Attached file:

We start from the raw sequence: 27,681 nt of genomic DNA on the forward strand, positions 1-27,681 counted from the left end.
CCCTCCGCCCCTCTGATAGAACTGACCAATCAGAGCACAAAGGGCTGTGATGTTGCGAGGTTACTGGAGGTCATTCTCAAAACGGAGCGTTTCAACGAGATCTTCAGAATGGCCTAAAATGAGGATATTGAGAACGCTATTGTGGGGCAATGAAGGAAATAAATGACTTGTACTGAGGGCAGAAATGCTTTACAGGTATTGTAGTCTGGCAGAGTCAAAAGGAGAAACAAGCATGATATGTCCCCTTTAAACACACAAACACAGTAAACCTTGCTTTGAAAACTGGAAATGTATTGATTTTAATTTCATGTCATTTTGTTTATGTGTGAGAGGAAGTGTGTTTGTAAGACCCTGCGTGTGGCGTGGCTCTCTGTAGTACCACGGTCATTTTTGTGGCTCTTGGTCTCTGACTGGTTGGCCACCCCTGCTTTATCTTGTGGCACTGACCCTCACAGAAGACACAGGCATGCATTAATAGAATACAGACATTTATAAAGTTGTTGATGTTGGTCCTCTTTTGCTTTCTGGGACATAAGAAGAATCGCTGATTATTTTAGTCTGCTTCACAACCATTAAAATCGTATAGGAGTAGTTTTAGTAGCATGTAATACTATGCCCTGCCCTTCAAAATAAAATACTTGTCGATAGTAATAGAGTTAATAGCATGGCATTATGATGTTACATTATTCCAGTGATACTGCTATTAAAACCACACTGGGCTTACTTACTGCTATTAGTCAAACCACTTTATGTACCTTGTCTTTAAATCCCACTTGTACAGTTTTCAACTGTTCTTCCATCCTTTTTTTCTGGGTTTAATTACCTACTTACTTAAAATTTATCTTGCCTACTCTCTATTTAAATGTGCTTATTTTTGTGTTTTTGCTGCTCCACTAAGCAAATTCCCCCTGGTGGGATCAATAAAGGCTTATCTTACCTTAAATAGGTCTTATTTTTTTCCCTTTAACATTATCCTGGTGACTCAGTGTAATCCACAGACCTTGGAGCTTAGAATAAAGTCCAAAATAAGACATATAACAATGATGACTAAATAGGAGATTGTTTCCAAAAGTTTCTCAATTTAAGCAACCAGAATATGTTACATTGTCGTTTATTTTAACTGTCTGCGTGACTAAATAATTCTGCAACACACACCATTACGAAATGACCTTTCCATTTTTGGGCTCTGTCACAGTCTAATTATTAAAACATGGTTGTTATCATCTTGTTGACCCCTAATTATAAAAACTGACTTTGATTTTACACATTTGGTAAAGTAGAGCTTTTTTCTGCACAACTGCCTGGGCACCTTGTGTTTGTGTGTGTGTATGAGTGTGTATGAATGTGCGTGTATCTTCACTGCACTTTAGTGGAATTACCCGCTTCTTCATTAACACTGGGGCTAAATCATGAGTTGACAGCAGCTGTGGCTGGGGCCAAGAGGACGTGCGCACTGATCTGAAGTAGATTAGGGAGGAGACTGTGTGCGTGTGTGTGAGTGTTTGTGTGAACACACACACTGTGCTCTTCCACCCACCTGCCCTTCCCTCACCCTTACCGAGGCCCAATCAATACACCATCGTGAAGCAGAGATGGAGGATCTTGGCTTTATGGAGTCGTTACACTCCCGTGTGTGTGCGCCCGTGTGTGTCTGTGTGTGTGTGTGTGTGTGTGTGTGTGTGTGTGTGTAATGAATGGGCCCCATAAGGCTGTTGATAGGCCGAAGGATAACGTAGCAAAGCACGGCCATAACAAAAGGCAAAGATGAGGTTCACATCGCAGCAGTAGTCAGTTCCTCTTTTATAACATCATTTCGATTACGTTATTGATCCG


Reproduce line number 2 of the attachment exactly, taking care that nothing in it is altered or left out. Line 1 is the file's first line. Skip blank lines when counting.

CCCTCCGCCCCTCTGATAGAACTGACCAATCAGAGCACAAAGGGCTGTGATGTTGCGAGGTTACTGGAGGTCATTCTCAAAACGGAGCGTTTCAACGAGATCTTCAGAATGGCCTAAAATGAGGATATTGAGAACGCTATTGTGGGGCAATGAAGGAAATAAATGACTTGTACTGAGGGCAGAAATGCTTTACAGGTATTGTAGTCTGGCAGAGTCAAAAGGAGAAACAAGCATGATATGTCCCCTTTAAACACACAAACACAGTAAACCTTGCTTTGAAAACTGGAAATGTATTGATTTTAATTTCATGTCATTTTGTTTATGTGTGAGAGGAAGTGTGTTTGTAAGACCCTGCGTGTGGCGTGGCTCTCTGTAGTACCACGGTCATTTTTGTGGCTCTTGGTCTCTGACTGGTTGGCCACCCCTGCTTTATCTTGTGGCACTGACCCTCACAGAAGACACAGGCATGCATTAATAGAATACAGACATTTATAAAGTTGTTGATGTTGGTCCTCTTTTGCTTTCTGGGACATAAGAAGAATCGCTGATTATTTTAGTCTGCTTCACAACCATTAAAATCGTATAGGAGTAGTTTTAGTAGCATGTAATACTATGCCCTGCCCTTCAAAATAAAATACTTGTCGATAGTAATAGAGTTAATAGCATGGCATTATGATGTTACATTATTCCAGTGATACTGCTATTAAAACCACACTGGGCTTACTTACTGCTATTAGTCAAACCACTTTATGTACCTTGTCTTTAAATCCCACTTGTACAGTTTTCAACTGTTCTTCCATCCTTTTTTTCTGGGTTTAATTACCTACTTACTTAAAATTTATCTTGCCTACTCTCTATTTAAATGTGCTTATTTTTGTGTTTTTGCTGCTCCACTAAGCAAATTCCCCCTGGTGGGATCAATAAAGGCTTATCTTACCTTAAATAGGTCTTATTTTTTTCCCTTTAACATTATCCTGGTGACTCAGTGTAATCCACAGACCTTGGAGCTTAGAATAAAGTCCAAAATAAGACATATAACAATGATGACTAAATAGGAGATTGTTTCCAAAAGTTTCTCAATTTAAGCAACCAGAATATGTTACATTGTCGTTTATTTTAACTGTCTGCGTGACTAAATAATTCTGCAACACACACCATTACGAAATGACCTTTCCATTTTTGGGCTCTGTCACAGTCTAATTATTAAAACATGGTTGTTATCATCTTGTTGACCCCTAATTATAAAAACTGACTTTGATTTTACACATTTGGTAAAGTAGAGCTTTTTTCTGCACAACTGCCTGGGCACCTTGTGTTTGTGTGTGTGTATGAGTGTGTATGAATGTGCGTGTATCTTCACTGCACTTTAGTGGAATTACCCGCTTCTTCATTAACACTGGGGCTAAATCATGAGTTGACAGCAGCTGTGGCTGGGGCCAAGAGGACGTGCGCACTGATCTGAAGTAGATTAGGGAGGAGACTGTGTGCGTGTGTGTGAGTGTTTGTGTGAACACACACACTGTGCTCTTCCACCCACCTGCCCTTCCCTCACCCTTACCGAGGCCCAATCAATACACCATCGTGAAGCAGAGATGGAGGATCTTGGCTTTATGGAGTCGTTACACTCCCGTGTGTGTGCGCCCGTGTGTGTCTGTGTGTGTGTGTGTGTGTGTGTGTGTGTGTGTGTGTAATGAATGGGCCCCATAAGGCTGTTGATAGGCCGAAGGATAACGTAGCAAAGCACGGCCATAACAAAAGGCAAAGATGAGGTTCACATCGCAGCAGTAGTCAGTTCCTCTTTTATAACATCATTTCGATTACGTTATTGATCCG